YAOUNDE (Reuters) - Nigeria's Islamist militant group Boko Haram has carried out two cross-border attacks into Cameroon since Friday, killing at least four soldiers and prompting the Cameroonian army to send reinforcements to the area, army sources said on Saturday.
Under pressure from neighboring Nigeria to do more to counter Islamist insurgents, Cameroon has deployed over 1,000 soldiers along its remote jungle border.
Nigeria believes Boko Haram wants to use Cameroon as a rear base as it strives to carve out an Islamic state. The group has killed thousands in its five-year insurgency and has recently bombed targets that were previously considered comparatively safe, such as Nigeria's commercial hub Lagos and capital Abuja.
Cameroonian regional military commander Colonel Felix Nji Formekong confirmed to Reuters by telephone that four soldiers had been killed in clashes with Boko Haram fighters at the village of Bargaram, without giving further detail.
A soldier based in the area who requested anonymity as he is not authorized to speak to the media said another 13 of his comrades were missing after the attack, which took place late at night.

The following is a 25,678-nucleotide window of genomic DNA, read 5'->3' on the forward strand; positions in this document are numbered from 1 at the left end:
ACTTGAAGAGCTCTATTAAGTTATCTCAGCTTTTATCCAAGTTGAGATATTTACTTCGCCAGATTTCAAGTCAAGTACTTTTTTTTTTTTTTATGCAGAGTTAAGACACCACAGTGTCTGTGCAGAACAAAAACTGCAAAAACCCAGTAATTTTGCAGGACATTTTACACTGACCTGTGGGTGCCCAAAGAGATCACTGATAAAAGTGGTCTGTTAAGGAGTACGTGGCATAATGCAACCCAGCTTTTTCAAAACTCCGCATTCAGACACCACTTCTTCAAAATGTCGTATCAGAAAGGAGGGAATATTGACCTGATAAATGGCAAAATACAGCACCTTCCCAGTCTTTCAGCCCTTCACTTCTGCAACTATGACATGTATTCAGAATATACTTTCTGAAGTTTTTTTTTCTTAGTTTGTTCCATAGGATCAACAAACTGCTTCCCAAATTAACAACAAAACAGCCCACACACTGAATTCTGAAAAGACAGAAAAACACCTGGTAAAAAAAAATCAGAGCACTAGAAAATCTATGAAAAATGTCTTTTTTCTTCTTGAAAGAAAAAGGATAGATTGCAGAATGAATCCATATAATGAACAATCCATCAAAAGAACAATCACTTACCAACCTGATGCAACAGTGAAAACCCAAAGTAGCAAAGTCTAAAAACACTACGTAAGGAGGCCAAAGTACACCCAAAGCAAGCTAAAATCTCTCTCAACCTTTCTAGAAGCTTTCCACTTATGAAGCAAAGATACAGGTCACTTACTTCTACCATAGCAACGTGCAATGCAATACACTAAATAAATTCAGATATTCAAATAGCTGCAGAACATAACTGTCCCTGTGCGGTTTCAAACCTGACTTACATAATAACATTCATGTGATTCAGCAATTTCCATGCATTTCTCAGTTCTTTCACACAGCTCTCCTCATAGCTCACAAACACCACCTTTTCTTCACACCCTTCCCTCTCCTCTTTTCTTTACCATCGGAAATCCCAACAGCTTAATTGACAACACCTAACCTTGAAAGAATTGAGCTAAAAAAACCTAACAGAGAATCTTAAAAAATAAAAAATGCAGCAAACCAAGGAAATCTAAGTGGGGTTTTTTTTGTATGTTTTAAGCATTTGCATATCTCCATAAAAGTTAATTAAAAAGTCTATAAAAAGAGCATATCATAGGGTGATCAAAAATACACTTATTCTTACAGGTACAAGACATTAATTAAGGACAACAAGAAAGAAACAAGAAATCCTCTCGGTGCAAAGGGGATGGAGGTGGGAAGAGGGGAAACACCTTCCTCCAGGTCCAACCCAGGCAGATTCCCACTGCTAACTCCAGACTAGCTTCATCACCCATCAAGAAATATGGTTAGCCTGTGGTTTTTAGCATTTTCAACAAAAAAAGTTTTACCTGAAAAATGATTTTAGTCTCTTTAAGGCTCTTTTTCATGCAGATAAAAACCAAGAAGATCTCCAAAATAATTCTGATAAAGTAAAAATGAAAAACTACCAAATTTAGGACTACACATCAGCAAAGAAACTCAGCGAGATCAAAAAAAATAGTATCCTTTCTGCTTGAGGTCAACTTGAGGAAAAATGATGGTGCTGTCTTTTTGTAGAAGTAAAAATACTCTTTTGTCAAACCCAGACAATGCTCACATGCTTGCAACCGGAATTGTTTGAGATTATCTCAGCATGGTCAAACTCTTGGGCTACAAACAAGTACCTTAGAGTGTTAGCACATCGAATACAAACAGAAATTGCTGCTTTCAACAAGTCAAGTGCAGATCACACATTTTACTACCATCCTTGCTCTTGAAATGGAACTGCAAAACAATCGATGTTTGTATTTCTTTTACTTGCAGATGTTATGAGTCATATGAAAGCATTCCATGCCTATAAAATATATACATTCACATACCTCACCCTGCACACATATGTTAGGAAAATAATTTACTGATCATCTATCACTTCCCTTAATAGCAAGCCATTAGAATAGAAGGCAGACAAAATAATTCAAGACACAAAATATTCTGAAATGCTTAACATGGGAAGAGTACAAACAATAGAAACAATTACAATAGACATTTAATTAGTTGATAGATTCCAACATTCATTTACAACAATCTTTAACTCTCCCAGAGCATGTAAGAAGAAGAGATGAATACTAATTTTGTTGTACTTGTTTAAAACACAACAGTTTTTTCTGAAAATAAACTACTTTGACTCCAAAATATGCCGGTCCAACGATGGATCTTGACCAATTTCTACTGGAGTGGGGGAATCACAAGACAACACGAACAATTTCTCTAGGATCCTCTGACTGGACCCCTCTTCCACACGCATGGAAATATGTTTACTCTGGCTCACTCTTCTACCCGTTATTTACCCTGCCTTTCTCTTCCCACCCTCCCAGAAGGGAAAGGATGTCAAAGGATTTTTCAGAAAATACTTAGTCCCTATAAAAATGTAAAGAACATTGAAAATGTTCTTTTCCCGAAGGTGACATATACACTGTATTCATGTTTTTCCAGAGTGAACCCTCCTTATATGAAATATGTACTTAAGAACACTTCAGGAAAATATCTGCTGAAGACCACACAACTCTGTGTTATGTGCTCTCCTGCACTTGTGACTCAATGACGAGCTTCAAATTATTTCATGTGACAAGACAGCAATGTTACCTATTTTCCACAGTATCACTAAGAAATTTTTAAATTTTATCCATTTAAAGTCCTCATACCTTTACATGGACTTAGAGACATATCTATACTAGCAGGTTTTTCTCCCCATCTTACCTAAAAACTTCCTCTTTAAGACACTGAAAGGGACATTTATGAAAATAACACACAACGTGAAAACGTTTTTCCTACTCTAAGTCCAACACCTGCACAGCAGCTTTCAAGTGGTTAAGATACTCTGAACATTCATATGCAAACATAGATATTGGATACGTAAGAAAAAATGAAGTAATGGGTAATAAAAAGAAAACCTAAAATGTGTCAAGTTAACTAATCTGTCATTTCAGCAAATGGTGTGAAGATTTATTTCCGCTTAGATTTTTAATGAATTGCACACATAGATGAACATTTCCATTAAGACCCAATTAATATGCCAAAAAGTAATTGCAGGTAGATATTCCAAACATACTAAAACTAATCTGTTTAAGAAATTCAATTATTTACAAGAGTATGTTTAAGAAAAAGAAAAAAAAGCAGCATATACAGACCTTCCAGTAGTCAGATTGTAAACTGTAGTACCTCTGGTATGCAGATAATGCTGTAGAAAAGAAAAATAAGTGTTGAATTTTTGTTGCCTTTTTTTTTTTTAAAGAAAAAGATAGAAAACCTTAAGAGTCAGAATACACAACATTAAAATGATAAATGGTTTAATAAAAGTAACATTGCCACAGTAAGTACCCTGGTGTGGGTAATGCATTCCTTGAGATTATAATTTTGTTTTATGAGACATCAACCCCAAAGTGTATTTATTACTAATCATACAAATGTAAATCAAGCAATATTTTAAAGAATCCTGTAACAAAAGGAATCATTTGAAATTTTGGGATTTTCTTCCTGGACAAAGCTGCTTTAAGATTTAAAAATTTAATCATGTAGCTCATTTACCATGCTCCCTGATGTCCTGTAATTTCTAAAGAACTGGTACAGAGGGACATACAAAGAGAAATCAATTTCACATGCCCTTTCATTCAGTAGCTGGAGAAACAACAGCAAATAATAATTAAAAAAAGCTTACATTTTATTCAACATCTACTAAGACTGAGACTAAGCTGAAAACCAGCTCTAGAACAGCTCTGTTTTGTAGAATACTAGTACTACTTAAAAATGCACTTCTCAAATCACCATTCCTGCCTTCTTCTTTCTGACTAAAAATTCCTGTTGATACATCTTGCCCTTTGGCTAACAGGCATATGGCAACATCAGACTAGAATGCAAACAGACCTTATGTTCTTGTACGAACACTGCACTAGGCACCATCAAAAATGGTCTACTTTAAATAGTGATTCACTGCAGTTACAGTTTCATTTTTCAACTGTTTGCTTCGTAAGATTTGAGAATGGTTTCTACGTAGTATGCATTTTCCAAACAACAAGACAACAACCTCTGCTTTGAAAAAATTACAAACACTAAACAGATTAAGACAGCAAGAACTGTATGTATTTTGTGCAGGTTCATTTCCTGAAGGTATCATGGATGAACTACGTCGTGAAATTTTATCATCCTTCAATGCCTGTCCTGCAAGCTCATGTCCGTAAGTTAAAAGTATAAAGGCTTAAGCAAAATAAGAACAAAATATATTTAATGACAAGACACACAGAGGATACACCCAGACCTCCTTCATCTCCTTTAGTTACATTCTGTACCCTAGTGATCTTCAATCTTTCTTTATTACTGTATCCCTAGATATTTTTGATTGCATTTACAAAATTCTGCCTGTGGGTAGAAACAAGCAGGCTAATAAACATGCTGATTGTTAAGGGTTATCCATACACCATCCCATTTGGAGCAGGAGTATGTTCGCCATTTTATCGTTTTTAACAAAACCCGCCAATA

He said that Boko Haram had attacked again in the night from Friday to Saturday but that the Cameroonian army had succeeded in pushing them back.
"We are currently in a real battle front and more of our soldiers have been sent in from Maroua to assist us," he added, referring to the regional headquarters.
The attack at Bargaram came barely two weeks after Boko Haram attacked the same locality, kidnapping a 20-year old civilian.
Meanwhile, some 22 suspected Boko Haram militants who were held in Maroua since March, were on Friday sentenced to prison sentences ranging from 10 to 20 years.
According to the regional state radio station CRTV in Maroua, they were found guilty of illegal possession of firearms and plotting a regional insurrection.
Reporting by Tansa Musa; Writing by Emma Farge; Editing by Raissa Kasolowsky